Benedicti de Spinoza Opera quae supersunt omnia: 2

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Published on
Dec 31, 1803
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Pages
680
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Language
Latin
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Ethics is a philosophical treatise written by Baruch Spinoza. The book closely resembles Euclid's Elements. At the beginning of Part 1, Spinoza defines key terms and lists axioms. On the basis of these and other definitions and axioms provided in the remaining four parts of the book, Spinoza offers proofs of hundreds of propositions and corollaries, such as "When the Mind imagines its own lack of power, it is saddened by it", "A free man thinks of nothing less than of death", and "The human Mind cannot be absolutely destroyed with the Body, but something of it remains which is eternal."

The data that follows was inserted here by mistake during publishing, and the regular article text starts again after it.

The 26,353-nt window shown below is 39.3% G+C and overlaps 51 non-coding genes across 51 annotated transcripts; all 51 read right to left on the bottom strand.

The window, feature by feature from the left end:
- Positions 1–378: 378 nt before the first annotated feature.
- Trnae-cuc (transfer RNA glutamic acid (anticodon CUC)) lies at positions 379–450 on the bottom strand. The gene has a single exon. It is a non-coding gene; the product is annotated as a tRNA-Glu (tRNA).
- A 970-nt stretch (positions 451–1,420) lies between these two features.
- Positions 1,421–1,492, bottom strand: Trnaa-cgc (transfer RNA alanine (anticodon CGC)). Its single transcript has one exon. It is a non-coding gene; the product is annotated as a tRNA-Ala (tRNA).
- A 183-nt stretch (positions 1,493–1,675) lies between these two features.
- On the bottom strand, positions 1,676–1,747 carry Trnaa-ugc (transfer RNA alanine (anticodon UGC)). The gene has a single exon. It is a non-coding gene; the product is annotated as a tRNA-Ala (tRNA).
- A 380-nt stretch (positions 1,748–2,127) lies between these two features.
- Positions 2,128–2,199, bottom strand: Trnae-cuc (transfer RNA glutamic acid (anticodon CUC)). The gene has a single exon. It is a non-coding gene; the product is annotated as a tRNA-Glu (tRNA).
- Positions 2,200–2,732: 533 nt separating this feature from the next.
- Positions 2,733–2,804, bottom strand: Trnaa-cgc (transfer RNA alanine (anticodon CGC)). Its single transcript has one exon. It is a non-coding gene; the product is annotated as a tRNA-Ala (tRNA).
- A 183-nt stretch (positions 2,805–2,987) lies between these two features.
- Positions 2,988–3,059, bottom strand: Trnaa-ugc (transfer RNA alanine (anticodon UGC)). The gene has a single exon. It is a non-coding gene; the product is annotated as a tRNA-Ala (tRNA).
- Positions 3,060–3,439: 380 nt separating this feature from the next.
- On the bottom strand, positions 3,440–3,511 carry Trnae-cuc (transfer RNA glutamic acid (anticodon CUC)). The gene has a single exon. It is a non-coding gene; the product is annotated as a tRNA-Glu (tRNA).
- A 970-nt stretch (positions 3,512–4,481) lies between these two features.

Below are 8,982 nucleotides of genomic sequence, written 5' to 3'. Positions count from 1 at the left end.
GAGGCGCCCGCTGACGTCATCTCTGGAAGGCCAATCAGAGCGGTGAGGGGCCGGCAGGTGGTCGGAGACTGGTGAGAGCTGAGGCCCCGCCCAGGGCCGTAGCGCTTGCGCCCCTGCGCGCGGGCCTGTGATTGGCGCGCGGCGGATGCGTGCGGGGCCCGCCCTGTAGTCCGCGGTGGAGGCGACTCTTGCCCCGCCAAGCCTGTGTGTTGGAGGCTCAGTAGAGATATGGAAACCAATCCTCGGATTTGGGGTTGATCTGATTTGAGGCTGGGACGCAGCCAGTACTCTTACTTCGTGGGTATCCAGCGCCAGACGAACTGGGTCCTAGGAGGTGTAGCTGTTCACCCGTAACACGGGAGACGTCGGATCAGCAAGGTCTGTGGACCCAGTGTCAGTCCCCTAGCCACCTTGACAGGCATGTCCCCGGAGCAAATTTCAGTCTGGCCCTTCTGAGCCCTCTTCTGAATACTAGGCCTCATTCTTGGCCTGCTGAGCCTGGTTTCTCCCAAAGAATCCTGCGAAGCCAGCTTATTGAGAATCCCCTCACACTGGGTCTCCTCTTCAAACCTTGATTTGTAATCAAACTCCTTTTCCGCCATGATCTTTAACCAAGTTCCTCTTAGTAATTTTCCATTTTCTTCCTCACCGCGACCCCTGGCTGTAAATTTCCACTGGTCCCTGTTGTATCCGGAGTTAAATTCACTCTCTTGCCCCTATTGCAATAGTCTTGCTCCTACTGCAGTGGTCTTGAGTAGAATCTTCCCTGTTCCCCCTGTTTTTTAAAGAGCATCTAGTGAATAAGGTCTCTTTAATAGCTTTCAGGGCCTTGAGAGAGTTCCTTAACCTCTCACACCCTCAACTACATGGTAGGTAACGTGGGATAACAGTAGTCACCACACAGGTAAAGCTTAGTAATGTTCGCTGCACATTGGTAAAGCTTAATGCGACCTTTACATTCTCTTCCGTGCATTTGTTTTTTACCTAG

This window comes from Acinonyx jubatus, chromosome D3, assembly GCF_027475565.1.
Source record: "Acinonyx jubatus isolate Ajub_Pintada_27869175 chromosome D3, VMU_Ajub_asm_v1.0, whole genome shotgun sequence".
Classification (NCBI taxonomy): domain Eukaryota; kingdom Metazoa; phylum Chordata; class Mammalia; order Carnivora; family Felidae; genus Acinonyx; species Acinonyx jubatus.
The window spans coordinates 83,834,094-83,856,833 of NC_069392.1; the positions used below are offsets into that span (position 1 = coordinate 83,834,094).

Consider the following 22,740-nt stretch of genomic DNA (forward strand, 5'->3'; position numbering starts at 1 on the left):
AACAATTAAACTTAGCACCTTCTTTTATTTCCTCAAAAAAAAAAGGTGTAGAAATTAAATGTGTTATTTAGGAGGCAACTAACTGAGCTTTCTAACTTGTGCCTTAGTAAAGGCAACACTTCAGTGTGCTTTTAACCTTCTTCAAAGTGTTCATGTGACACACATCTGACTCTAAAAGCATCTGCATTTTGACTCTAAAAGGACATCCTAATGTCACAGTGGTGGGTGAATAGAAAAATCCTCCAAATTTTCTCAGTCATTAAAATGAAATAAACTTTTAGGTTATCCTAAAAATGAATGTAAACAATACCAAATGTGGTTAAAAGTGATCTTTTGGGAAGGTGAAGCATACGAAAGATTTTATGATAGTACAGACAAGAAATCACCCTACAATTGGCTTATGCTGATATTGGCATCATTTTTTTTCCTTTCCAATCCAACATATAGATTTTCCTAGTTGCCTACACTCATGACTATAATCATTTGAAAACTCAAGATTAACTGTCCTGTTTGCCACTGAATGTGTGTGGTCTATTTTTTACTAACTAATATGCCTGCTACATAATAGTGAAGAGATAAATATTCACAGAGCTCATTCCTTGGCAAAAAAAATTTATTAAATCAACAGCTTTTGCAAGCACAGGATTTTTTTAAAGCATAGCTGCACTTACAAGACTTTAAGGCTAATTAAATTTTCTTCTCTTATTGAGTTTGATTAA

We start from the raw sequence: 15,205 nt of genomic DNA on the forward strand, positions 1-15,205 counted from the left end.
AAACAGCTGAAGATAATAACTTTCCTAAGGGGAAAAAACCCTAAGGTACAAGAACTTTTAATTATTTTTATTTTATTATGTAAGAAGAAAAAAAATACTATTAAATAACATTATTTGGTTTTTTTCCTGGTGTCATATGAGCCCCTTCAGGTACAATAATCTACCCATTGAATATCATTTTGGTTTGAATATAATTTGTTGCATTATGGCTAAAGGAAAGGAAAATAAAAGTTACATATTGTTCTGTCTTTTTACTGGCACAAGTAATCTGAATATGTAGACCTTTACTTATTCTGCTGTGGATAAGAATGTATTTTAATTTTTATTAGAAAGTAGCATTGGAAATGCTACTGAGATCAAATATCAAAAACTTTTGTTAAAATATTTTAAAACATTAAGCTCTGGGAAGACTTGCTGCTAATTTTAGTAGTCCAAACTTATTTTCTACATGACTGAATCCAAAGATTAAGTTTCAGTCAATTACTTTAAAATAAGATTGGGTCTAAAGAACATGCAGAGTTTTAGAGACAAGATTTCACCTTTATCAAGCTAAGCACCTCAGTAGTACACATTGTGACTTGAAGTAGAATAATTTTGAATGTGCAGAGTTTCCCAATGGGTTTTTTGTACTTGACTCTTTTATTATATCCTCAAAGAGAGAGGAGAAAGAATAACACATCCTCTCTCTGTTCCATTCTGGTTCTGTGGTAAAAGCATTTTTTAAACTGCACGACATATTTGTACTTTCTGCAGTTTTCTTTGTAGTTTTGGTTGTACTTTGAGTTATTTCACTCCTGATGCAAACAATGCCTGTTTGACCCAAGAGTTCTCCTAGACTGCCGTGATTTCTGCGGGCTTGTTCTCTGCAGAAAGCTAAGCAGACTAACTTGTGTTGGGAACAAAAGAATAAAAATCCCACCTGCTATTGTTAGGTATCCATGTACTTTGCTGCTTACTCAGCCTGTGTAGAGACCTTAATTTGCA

God or Nature consists of Attributes. God, as the complete system of Attributes, is absolutely infinite or complete; each Attribute is only infinite in its kind. By Attribute Spinoza means an ultimate or irreducible quality or energy. He names two such attributes, namely, Extension and Thought, but he allows for the possibility of an infinity of Attributes. The attributes do not belong to, but are identical with, Substance. Reality, moreover, is essentially dynamic, not static — to be is to be doing. Thus the Attribute Extension is really the whole of material energy, and the Attribute Thought is the whole of mind-energy. All material things and events are changing modes or states of Extension; and all mental events or experiences are similarly modifications or states of Thought. Each Attribute exhausts its kind of reality, in an ultimate character, activity or "world-line" of Nature, and gives rise to its entire series of objects and events in accordance with its own laws. These finite objects and events are real enough while they last, but as finite modes they change and pass; not, however, into mere nothingness, for the attribute, of which they are states, abides. The cosmic process never stops.
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